10 July 2010
A Story About Science – (How rising greenhouse gases are increasing the risk of the ISS hitting space junk.)
Posted by Dan Satterfield
I saw an interesting press release about a paper this past week. The headline was along the lines of “Climate Change Increasing Space Junk”.
Say what? I can predict the comments now that this will get. “You blame everything on global warming!”
Well, let’s look at what the paper really says and why they reached the conclusions they did.
I know one of the authors of this paper. Judith Lean is a solar physicist at the U.S. Naval Observatory. Dr. Lean is one of the scientists who has shown very conclusively that the sun is NOT responsible for more than a small part of the warming temps. over the last 50 years (in spite of numerous political web sites online that claim otherwise).
She quickly responded and the story behind this is really fascinating.
First some basics.
The atmosphere has 5 main layers.
Most weather happens in the bottom 10km called the troposphere. From around 10km to 50km is the Stratosphere, and above that is the mesosphere and thermosphere.
The thermosphere extends several hundred miles above the surface into what most people think of as “space”.Temperatures in this layer of the atmosphere are several thousand degrees, but there is so little air that if you were to stick a hand out of a spacecraft, it would feel very cold. (Just before the blood in your hand boiled).
The Stratosphere is getting colder.
It’s common knowledge that the planet’s temperature is rising. The troposphere is warming. What is not commonly known is that the stratosphere is cooling for the same reason. Greenhouse gases warm the troposphere and cool the stratosphere.
The reasons for cooling aloft are rather complex but John Cook of Skeptical Science has an understandable explanation of it here. Gavin Schmidt of NASA GISS has a more detailed and more complicated explanation here.
The Solar Cycle.
The big player here is the sun. It goes through an 11 year cycle of sunspots. When the sun is producing a lot of spots it puts our quite a bit more energy in the extreme ultraviolet portion of the electromagnetic spectrum. This causes the thermosphere to heat up and increases the density at any given altitude. When the sun is at the quiet end of the cycle, just the opposite occurs and satellites in orbit run into fewer molecules (mainly oxygen).
Since we just had a very long lasting solar minimum, you would expect the thermosphere to have cooled and so it did!
So what you ask?
Satellites and space junk are running into fewer molecules, so they will stay in orbit longer. In most cases this is bad, since there is a HUGE amount of junk up there. If you are on the ISS, it is good news. You do not need a boost back to your preferred orbital altitude by the space shuttle as often.
What the authors of the paper “Record‐low thermospheric density during the 2008 solar minimum
J. T. Emmert,1 J. L. Lean,1 and J. M. Picone2
(Geophysical Research Letters- published 19 June 2010)
discovered was this. The thermosphere density hit a record low during the recent solar minimum. Besides that, the drop in extreme ultraviolet radiation (EUV) does not seem to be enough to account for all of the drop.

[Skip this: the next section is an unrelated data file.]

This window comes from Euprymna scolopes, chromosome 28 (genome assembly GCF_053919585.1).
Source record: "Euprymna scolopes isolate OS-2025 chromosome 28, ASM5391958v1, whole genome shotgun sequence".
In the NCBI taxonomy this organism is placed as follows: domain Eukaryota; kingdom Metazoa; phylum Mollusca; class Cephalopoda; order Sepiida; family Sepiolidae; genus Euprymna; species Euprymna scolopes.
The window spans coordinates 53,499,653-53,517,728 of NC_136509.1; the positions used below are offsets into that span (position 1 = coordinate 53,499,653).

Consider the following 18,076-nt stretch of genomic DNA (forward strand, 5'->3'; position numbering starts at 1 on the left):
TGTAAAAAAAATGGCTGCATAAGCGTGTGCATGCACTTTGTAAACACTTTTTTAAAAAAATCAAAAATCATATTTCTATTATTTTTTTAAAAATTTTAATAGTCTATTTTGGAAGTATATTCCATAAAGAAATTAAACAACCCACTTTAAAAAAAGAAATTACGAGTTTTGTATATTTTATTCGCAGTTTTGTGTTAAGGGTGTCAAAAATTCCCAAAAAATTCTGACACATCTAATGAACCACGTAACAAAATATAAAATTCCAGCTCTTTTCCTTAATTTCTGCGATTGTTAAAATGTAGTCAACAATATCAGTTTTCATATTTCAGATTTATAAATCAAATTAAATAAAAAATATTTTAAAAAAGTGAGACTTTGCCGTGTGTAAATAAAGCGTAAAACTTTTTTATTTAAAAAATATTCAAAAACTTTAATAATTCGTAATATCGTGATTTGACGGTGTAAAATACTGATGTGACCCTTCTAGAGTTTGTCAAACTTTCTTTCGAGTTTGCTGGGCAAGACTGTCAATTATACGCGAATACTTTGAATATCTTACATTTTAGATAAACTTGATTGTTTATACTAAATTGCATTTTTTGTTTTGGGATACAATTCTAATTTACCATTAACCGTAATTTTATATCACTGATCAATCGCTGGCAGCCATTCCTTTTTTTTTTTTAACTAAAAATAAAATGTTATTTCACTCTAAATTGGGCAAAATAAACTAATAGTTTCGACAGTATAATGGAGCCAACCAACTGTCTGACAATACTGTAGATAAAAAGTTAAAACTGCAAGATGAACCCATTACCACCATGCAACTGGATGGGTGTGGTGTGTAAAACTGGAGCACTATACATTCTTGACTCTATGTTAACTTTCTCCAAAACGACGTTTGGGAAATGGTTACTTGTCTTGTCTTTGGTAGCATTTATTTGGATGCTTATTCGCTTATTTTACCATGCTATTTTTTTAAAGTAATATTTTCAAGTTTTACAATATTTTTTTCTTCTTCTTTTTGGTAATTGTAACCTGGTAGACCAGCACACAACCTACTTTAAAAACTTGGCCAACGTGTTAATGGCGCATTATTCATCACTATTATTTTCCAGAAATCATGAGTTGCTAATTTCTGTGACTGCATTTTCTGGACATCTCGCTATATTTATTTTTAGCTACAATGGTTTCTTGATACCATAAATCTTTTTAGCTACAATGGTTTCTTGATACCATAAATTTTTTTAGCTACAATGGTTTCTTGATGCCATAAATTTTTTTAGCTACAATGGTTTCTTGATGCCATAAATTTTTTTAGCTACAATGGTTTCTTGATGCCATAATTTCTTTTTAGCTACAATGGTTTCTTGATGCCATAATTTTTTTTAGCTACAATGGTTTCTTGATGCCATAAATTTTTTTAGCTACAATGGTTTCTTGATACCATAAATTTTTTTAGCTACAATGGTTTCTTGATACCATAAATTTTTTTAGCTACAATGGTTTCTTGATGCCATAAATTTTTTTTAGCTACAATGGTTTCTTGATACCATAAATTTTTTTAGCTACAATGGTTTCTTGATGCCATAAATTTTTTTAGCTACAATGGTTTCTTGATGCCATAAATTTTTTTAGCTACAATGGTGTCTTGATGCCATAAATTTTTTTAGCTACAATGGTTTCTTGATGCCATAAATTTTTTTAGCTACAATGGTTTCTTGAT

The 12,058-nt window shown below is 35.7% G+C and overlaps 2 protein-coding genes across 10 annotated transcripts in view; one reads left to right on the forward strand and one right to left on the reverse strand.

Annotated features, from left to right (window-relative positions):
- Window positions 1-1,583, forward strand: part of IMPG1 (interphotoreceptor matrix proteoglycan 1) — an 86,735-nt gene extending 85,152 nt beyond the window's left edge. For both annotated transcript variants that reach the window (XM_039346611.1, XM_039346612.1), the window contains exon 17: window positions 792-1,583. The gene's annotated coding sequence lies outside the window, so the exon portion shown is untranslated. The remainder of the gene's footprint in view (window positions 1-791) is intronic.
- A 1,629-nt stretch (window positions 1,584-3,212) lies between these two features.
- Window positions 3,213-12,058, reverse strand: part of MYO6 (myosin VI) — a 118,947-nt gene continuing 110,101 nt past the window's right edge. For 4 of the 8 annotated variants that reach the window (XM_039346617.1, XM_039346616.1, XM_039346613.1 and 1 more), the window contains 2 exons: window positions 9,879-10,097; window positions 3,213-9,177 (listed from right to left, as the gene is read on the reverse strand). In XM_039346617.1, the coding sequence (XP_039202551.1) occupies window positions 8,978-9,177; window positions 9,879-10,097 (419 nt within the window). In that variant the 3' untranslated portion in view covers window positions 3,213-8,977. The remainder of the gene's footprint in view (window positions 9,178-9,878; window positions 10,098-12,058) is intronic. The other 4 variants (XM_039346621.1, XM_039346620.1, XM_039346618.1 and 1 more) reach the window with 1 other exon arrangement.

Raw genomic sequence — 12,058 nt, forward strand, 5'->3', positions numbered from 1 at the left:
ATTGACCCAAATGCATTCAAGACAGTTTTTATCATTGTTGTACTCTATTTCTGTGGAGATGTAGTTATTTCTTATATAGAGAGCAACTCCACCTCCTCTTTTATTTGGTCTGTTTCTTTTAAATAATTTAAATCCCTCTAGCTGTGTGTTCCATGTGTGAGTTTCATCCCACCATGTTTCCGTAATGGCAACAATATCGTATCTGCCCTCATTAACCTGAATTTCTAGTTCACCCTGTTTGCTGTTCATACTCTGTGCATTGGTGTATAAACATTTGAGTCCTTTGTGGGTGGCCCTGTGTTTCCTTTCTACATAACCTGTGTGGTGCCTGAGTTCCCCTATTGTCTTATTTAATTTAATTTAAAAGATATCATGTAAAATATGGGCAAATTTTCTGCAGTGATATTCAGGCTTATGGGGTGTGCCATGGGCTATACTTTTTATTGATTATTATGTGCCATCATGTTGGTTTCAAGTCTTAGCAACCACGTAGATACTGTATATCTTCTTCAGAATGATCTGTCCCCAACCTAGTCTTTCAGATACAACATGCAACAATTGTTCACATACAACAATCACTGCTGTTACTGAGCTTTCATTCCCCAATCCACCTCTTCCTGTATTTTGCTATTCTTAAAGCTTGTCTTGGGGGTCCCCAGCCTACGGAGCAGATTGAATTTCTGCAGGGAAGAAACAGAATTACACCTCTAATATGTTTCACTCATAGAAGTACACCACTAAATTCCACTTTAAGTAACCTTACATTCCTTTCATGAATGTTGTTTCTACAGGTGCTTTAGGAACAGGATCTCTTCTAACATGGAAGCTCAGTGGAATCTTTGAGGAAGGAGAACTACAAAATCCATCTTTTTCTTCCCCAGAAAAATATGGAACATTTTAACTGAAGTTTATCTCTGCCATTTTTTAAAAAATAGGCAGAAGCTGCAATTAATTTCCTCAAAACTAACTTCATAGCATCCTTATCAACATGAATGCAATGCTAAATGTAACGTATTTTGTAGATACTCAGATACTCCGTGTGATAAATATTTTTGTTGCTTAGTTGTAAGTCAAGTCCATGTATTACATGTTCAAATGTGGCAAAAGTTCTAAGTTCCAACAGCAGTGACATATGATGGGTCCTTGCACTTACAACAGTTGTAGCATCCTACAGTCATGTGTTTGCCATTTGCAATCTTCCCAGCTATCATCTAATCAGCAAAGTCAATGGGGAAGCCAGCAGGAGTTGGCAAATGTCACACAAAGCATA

The big discrepancy.
This last solar cycle saw a 29% drop in thermosphere density. Only about 10% of this drop can be blamed on less EUV radiation from a quiet sun. It’s estimated that about 3-6% can be added for extra co2 from humans in the atmosphere. (remember that co2 causes warming near the surface but cooling in the upper atmosphere.)
So what about the 13-16% of the density drop that is not accounted for.
Here is what the authors say about it:
Internal MLT(mesosphere and lower thermosphere) processes
possibly in combination with longer‐term anthropogenic
changes are therefore appealing candidates for explaining
the density changes. In addition to enhanced radiative
cooling by CO2 and CH4 (CH4 is Methane, another greenhouse gas, that is increasing), changes in two other MLT minor
species, O3 (O3 is Ozone) and H2O, also influence thermospheric densities, but trends in these latter species were
small during cycle 23 . Prior work has established that greenhouse‐gas
cooling of the thermosphere is enhanced during solar
minima, a relationship that the prolonged (by more than a
year) 2008 minimum may have amplified. If changes in the
radiative properties of the MLT are responsible for the
temperature and composition changes of the upper thermosphere,
then the density anomalies may signify that an as yet
unidentified climatological tipping point, involving energy
balance and chemistry feedbacks, has been reached.
So the short of it all is this- Climate change AND a quiet sun are causing space junk to stay in orbit longer. The data also indicates that some fundamental changes might be underway in the atmosphere.
You might wonder how the density of the thermosphere is estimated. Simply by how quickly satellite orbits decay. How is the sun’s EUV radiation measured? Directly since 2002 but before that the noise of the sun at a frequency of 10.7 cm is used. The data indicates that this proxy itself may be starting to change for unknown reasons.
I wanted to tell this story because it’s a nice example of how scientist use data to discover new things. You would not think at first that there would be any connection to how fast satellites fall out of orbit to climate change, but now you know there very likely is.
Remember in your junior high science book where it says that scientists make observations and then formulate a hypothesis. This is true, but it rarely works in the exact order or as neatly as your book implied!